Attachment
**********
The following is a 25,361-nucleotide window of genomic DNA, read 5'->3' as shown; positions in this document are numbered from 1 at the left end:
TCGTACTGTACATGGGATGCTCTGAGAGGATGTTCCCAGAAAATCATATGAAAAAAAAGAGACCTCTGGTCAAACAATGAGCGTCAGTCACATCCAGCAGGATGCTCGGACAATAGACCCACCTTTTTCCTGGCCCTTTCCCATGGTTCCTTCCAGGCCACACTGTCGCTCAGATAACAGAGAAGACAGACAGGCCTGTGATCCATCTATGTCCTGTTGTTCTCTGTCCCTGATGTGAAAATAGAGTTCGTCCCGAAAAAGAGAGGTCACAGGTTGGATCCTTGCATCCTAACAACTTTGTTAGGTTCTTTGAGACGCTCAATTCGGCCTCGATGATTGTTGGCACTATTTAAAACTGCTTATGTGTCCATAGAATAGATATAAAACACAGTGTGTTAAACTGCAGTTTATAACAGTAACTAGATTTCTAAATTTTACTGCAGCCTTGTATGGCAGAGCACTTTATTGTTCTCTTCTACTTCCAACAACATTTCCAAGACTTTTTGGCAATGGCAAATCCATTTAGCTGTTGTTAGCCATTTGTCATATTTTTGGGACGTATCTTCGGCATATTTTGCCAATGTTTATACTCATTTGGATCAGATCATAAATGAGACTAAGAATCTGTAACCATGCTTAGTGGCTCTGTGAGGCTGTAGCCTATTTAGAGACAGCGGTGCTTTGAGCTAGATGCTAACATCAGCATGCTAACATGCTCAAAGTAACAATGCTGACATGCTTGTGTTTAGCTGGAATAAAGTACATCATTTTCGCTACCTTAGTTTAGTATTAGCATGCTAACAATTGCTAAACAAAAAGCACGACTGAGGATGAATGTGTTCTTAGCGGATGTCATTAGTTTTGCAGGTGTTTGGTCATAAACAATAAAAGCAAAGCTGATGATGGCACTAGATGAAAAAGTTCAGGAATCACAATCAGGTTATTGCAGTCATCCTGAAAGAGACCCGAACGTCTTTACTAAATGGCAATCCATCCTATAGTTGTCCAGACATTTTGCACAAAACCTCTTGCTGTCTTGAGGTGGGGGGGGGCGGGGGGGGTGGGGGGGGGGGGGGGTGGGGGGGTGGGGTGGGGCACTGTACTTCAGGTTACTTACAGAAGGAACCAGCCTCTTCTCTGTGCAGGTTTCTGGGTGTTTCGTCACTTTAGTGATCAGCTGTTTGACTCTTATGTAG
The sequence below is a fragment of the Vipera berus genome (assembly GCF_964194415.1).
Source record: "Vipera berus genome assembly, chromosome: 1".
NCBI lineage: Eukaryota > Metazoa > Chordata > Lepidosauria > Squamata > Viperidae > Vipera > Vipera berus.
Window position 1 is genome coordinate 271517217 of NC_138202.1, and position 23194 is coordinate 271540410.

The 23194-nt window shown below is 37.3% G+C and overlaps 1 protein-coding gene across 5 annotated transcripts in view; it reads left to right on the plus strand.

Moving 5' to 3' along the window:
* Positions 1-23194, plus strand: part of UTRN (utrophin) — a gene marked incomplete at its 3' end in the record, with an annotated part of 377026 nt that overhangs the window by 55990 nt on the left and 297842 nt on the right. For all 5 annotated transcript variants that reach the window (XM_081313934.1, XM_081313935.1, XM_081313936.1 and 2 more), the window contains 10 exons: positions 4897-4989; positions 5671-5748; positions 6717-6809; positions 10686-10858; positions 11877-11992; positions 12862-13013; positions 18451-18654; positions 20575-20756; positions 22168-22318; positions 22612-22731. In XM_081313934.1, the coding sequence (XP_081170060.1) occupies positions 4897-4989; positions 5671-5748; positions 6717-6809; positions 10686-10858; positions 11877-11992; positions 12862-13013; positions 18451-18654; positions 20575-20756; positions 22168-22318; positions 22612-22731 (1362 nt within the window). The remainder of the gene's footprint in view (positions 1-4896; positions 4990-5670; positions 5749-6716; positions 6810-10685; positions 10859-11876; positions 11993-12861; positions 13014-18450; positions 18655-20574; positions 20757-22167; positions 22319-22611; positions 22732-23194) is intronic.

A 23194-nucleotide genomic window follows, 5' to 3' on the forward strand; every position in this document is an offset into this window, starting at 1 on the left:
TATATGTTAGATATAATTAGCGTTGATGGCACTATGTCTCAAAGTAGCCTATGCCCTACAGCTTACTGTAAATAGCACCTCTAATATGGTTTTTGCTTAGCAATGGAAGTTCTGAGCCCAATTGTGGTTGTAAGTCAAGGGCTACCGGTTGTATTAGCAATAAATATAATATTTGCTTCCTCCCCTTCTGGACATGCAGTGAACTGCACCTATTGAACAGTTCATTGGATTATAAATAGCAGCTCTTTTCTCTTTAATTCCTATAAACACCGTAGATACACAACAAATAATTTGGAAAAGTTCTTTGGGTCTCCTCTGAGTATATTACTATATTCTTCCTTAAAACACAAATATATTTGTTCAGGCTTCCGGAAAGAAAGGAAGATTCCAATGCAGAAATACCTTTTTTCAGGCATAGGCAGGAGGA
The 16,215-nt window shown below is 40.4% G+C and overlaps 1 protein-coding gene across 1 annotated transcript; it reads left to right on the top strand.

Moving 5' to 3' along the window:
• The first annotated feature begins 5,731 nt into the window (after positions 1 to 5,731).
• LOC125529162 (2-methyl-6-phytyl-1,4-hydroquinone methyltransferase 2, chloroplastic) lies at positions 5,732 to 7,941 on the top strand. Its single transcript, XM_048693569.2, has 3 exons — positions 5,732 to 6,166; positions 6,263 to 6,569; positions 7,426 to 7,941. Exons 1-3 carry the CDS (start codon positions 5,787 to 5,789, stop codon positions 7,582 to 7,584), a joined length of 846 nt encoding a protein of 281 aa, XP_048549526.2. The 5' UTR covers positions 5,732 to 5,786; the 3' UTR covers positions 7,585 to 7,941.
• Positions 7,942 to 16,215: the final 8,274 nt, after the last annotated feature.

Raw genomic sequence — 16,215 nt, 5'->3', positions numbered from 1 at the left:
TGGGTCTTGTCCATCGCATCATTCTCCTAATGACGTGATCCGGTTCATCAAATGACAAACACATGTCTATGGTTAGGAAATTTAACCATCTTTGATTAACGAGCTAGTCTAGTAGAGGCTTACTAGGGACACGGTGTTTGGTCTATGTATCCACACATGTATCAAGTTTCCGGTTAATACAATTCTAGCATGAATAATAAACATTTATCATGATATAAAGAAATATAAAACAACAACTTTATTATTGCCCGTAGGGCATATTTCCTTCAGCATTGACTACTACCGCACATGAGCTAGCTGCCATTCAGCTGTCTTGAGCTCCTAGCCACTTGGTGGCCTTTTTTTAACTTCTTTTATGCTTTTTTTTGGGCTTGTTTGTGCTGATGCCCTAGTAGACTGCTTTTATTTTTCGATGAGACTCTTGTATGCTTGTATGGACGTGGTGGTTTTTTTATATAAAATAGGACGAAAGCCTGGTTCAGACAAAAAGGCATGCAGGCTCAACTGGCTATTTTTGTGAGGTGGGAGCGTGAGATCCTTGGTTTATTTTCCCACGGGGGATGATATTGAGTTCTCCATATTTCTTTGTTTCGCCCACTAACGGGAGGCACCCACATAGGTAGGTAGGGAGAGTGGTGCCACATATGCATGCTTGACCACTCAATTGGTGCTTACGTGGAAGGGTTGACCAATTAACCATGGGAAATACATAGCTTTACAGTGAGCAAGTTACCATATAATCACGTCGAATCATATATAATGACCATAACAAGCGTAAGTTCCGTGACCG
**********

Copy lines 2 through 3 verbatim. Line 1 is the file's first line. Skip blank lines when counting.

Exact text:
TCGTACTGTACATGGGATGCTCTGAGAGGATGTTCCCAGAAAATCATATGAAAAAAAAGAGACCTCTGGTCAAACAATGAGCGTCAGTCACATCCAGCAGGATGCTCGGACAATAGACCCACCTTTTTCCTGGCCCTTTCCCATGGTTCCTTCCAGGCCACACTGTCGCTCAGATAACAGAGAAGACAGACAGGCCTGTGATCCATCTATGTCCTGTTGTTCTCTGTCCCTGATGTGAAAATAGAGTTCGTCCCGAAAAAGAGAGGTCACAGGTTGGATCCTTGCATCCTAACAACTTTGTTAGGTTCTTTGAGACGCTCAATTCGGCCTCGATGATTGTTGGCACTATTTAAAACTGCTTATGTGTCCATAGAATAGATATAAAACACAGTGTGTTAAACTGCAGTTTATAACAGTAACTAGATTTCTAAATTTTACTGCAGCCTTGTATGGCAGAGCACTTTATTGTTCTCTTCTACTTCCAACAACATTTCCAAGACTTTTTGGCAATGGCAAATCCATTTAGCTGTTGTTAGCCATTTGTCATATTTTTGGGACGTATCTTCGGCATATTTTGCCAATGTTTATACTCATTTGGATCAGATCATAAATGAGACTAAGAATCTGTAACCATGCTTAGTGGCTCTGTGAGGCTGTAGCCTATTTAGAGACAGCGGTGCTTTGAGCTAGATGCTAACATCAGCATGCTAACATGCTCAAAGTAACAATGCTGACATGCTTGTGTTTAGCTGGAATAAAGTACATCATTTTCGCTACCTTAGTTTAGTATTAGCATGCTAACAATTGCTAAACAAAAAGCACGACTGAGGATGAATGTGTTCTTAGCGGATGTCATTAGTTTTGCAGGTGTTTGGTCATAAACAATAAAAGCAAAGCTGATGATGGCACTAGATGAAAAAGTTCAGGAATCACAATCAGGTTATTGCAGTCATCCTGAAAGAGACCCGAACGTCTTTACTAAATGGCAATCCATCCTATAGTTGTCCAGACATTTTGCACAAAACCTCTTGCTGTCTTGAGGTGGGGGGGGGCGGGGGGGGTGGGGGGGGGGGGGGGTGGGGGGGTGGGGTGGGGCACTGTACTTCAGGTTACTTACAGAAGGAACCAGCCTCTTCTCTGTGCAGGTTTCTGGGTGTTTCGTCACTTTAGTGATCAGCTGTTTGACTCTTATGTAG
The sequence below is a fragment of the Vipera berus genome (assembly GCF_964194415.1).